Even the briefest glance at today’s news headlines clearly shows how little control we have over the quality of our outdoor air. Making a difference there will require worldwide accord and partnership at a level our governments have yet to achieve.

But the story looks quite different when it comes to our indoor air quality and temperature control. We have a very high level of ability to control the quality and affordability of our own indoor air.

Just having a highly rated, energy efficient HVAC system will go a long way toward protecting you and your family from many of the toxic effects of our compromised outdoor air supply. It will also help you spend less on monthly energy costs.

But when you add indoor air quality support to what your HVAC system is already providing, you double your power to ensure you and your loved ones are breathing highly oxygenated, toxin-free air. Plus, you will save even more money on energy costs!

P.S. This month, you have the chance to receive a FREE indoor air quality appliance: read on to find out how!

The Five Key Elements of Clean, Affordable Indoor Air

The following five elements are each a vital component of maintaining affordable, clean, and pure indoor air at home and at work.

1. Efficient heating

Furnace appliances are now rated based on their capacity to operate efficiently using a range of air filters. This is called a “MERV” rating, or Minimum Efficiency Reporting Value rating.

MERV ratings range from 1 to 16. The higher the MERV rating, the better filter a furnace can take.

For example, a furnace that carries a MERV rating of 16 can operate efficiently using an air filter constructed to HEPA-grade standards (HEPA, which stands for high efficiency particulate air, is the current air filtration gold standard worldwide).

2. Efficient cooling

As National Resources Canada explains, Canada regulates air conditioner efficiency using the EnerGuide label in partnership with the U.S. EPA’s Energy Star rating system.

An air conditioner will also carry an EER or SEER (Seasonal Energy Efficiency Ratio) rating, depending on whether you have a room-sized unit or a central A/C unit. The EER/SEER range goes from 8 to 12.

The higher the EER/SEER rating, the less energy the A/C unit will draw to produce cool air (you can read more about how SEER ratings impact your utility bills here).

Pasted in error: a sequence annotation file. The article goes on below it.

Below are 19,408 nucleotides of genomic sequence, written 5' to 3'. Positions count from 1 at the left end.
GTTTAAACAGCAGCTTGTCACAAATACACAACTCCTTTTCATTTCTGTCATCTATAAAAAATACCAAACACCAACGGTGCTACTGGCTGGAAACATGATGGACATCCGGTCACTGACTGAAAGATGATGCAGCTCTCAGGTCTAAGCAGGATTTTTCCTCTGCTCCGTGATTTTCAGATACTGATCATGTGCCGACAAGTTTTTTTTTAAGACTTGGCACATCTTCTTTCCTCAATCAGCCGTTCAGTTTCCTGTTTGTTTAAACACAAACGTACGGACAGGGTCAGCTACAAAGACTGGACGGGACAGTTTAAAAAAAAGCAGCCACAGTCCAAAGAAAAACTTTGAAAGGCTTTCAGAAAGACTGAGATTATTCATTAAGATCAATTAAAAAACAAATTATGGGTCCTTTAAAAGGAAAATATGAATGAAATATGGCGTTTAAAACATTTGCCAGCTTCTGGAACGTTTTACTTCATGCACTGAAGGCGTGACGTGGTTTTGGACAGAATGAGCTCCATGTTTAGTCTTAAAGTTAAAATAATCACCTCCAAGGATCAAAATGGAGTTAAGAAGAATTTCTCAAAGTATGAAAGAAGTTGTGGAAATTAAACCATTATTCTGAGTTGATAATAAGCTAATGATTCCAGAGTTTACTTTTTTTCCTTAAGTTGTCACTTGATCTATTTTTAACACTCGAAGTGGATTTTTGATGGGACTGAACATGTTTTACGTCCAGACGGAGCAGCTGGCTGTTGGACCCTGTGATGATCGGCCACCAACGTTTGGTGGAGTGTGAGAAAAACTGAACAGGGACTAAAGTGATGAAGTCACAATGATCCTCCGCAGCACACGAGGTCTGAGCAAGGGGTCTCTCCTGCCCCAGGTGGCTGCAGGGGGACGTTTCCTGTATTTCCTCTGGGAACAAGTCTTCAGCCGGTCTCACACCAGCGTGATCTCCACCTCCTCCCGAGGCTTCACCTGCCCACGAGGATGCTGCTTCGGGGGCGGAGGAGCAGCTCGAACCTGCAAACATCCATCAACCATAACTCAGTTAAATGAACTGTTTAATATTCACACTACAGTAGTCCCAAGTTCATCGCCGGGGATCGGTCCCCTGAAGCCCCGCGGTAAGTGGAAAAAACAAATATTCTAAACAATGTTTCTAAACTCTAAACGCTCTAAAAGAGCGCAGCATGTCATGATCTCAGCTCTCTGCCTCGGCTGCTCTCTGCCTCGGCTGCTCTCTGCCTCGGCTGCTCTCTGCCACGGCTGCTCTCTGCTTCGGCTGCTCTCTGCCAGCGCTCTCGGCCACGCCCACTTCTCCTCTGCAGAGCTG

Also, the higher the EER/SEER rating, the higher grade of air filter your A/C unit can take without sacrificing energy efficiency. At a SEER rating of 12, you can use a HEPA-grade air filter.

3. Adequate ventilation

Ventilation is the unsung hero of indoor air quality. Ventilation is the only way to ensure your indoor air supply remains both clean and adequately oxygenated.

But it isn’t always seasonally possible to just open a door or window to ventilate your home. Sometimes it is too cold, too hot, too polluted, or too humid outside, and using natural ventilation will worsen your indoor air quality rather than improving it.

The Government of Canada states that the best year-round ventilation solution is to use a mechanical ventilation system that integrates with your air conditioner and furnace.

This type of system integrates directly into the ductwork for a central HVAC system, working with existing air filters to completely separate stale outgoing air from fresh, filtered incoming air.

If you prefer not to use this type of ventilation system or your home doesn’t have ductwork, a great alternative is an air purification system, which uses ultraviolet light to accomplish similar air quality results.

Whether you choose a mechanical integrated ventilation system or an air purification system, your results will be the same—vastly cleaner indoor air.

4. Balanced humidity

We’ve been talking a lot about humidity over the past several months because it is all too easy to think humidity fluctuation is just something that happens seasonally over which we have no control.

Nothing could be further from the truth. Not only is control of your indoor air humidity levels possible, it is also vital to safeguarding your health and the integrity of your home.

In fact, the Canadian Centre for Occupational Health and Safety (CCOHS) cites humidity as one of the key causes of declining indoor air quality.

Too much indoor humidity can cause slime, mould, mildew, and excessive hard water deposits to form on appliances. It can also cause a range of unpleasant health symptoms ranging from temporary respiratory distress to chronic illness.

The Canada Mortgage and Housing Corporation (CMHC) recommends using a simple device called a hygrometer to measure your indoor air humidity levels. This can indicate which rooms may be approaching safe humidity limits and help you achieve balanced indoor air humidity levels.

We always recommend keeping indoor air humidity levels between 30 and 50 percent depending on the season and weather. Allowing your indoor air humidity level to dip below 30 percent or rise above 50 percent can potentially trigger air quality issues as well as uncomfortable health symptoms.

5. Air quality control

Air quality control is best achieved through a combination of filtration, ventilation, balanced humidity, and purification.

If this sounds like a tall order, today’s technology is more than up for the challenge and is able to meet it with great efficiency and effectiveness.

Want a FREE Indoor Air Quality Appliance? Find Out How!

This month, when you purchase any A/C and furnace combo, you will receive a FREE indoor air quality appliance! You can choose from an indoor air humidifier, a UV (ultraviolet) Saber light purifier, or a media air cleaner!

To learn more and participate in this limited-time offer, just fill out this simple online form or give us a call at 905-549-4616.